Former president of Peru dies
Former President Valentin Paniagua, a law professor who led Peru back to democracy following the collapse of Alberto Fujimori’s autocratic regime in 2000, died Monday. He was 69.
He had been hospitalized with respiratory problems since being operated on in August for inflammation of his heart membrane.
Paniagua governed as interim president for only eight months, but in that short time he forged a legacy for leading a broad-based government that took big strides toward rebuilding Peru’s tattered democracy, including overseeing clean elections.
Fraud alleged in governor’s race
Mexico’s main leftist party on Monday accused its rivals of fraud in the gubernatorial election for the home state of a fiery former presidential candidate who made similar complaints after losing his own race in July.
Sunday’s vote for governor in the oil-rich southern state of Tabasco was seen as a key test for Andres Manuel Lopez Obrador and the Democratic Revolution Party, or PRD, which blockaded Mexico City streets and led mass marches after alleging dirty tricks had robbed him of the presidency.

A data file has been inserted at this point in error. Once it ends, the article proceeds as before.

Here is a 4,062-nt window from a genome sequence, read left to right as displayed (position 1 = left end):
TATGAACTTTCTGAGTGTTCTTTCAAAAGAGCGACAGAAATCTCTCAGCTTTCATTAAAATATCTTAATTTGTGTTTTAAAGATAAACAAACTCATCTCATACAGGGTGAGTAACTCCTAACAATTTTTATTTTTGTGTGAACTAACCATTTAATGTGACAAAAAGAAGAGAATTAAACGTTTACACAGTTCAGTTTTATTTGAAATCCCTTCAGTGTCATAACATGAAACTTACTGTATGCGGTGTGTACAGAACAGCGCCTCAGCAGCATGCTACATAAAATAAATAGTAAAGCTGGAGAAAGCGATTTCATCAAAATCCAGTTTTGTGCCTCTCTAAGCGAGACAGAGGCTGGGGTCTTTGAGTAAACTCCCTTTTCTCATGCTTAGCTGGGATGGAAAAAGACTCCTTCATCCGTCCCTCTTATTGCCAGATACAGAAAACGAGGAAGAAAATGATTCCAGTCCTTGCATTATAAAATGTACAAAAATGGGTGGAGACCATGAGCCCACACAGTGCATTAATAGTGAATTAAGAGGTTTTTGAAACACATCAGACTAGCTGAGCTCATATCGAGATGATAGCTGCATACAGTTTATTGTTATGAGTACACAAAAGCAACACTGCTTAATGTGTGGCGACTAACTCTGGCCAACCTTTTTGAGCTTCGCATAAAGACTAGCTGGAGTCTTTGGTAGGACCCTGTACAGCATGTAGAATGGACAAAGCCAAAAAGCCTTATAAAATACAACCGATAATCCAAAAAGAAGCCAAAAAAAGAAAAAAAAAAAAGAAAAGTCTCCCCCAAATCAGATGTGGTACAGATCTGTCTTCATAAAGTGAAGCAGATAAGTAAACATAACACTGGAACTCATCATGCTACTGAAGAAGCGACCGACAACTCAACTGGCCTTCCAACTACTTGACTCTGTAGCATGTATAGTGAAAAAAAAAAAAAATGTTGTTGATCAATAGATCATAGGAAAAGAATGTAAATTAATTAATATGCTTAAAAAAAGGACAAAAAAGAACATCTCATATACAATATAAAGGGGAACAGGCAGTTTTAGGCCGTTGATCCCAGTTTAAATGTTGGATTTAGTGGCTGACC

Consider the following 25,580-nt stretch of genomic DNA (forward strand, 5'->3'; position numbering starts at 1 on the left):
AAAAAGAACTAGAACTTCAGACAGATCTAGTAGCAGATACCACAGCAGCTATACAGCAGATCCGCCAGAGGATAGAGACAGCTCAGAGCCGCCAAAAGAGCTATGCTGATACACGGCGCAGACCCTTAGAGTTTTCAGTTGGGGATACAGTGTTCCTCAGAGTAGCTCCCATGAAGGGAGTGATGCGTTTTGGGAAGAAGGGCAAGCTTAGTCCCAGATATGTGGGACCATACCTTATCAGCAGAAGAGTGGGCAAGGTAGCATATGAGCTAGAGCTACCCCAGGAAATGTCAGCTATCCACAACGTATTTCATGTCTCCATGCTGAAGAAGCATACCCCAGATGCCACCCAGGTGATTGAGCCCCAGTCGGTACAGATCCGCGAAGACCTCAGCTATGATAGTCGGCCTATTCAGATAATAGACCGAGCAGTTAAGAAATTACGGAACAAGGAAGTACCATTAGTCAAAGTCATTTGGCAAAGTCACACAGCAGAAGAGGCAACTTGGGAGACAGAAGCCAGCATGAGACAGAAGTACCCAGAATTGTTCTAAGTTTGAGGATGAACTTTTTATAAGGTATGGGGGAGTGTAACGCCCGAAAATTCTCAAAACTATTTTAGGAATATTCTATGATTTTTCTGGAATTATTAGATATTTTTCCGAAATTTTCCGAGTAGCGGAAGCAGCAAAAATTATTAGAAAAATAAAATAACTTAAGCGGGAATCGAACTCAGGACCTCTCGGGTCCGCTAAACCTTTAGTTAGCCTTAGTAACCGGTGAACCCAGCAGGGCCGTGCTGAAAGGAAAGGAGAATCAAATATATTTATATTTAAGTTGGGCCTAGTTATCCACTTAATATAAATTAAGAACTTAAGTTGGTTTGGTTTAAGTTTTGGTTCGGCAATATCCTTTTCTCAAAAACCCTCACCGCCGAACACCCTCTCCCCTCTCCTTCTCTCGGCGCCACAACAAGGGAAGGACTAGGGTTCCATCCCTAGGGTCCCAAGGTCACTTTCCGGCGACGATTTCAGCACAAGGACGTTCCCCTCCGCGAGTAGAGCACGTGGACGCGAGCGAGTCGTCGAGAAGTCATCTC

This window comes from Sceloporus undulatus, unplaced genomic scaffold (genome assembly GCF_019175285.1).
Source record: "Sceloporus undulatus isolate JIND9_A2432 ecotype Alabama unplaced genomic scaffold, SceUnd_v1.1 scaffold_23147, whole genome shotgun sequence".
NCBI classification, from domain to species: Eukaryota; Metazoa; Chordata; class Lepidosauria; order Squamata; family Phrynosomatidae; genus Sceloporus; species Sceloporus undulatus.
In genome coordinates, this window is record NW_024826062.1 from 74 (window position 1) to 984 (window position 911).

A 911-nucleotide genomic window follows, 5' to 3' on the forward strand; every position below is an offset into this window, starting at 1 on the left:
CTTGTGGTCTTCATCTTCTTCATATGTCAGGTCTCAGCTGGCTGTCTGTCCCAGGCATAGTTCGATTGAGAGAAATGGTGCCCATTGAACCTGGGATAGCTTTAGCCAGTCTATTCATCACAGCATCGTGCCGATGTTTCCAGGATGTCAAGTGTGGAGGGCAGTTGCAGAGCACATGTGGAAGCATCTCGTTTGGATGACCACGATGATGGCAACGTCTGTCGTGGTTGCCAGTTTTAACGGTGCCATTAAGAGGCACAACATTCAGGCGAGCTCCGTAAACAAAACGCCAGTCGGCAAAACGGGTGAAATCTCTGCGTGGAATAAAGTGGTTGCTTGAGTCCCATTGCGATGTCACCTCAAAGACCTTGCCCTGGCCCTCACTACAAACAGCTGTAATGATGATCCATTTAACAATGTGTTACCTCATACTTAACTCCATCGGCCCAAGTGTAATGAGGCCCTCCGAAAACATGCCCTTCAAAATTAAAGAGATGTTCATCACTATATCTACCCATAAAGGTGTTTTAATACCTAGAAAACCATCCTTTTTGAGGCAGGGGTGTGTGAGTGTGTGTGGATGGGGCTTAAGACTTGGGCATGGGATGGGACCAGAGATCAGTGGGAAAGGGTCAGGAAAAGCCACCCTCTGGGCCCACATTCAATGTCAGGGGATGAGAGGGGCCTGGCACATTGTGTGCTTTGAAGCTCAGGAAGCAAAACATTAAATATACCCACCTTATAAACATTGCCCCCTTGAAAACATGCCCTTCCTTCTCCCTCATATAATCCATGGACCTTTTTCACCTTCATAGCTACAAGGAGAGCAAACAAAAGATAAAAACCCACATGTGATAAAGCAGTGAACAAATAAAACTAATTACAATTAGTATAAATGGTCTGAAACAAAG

PRD officials said they would appeal the results of Sunday’s election, which showed Andres Rafael Granier of the Institutional Revolutionary Party, or PRI, defeating Democratic Revolution candidate Cesar Raul Ojeda.
Soldiers accused of abductions
A U.S.-based rights group on Monday accused soldiers in Congo’s postwar, national-unity army of abducting civilians and forcing them to serve as personal attendants and mine workers in the Central African country.
Human Rights Watch reported multiple incidents in August and September of government soldiers abducting people from villages for labor in the country’s northeastern Ituri province, which has remained violent despite peace deals to end Congo’s 1998-2002 civil war. Officials in the army, which includes fighters from wartime militia and rebel groups, called the accusations unfounded.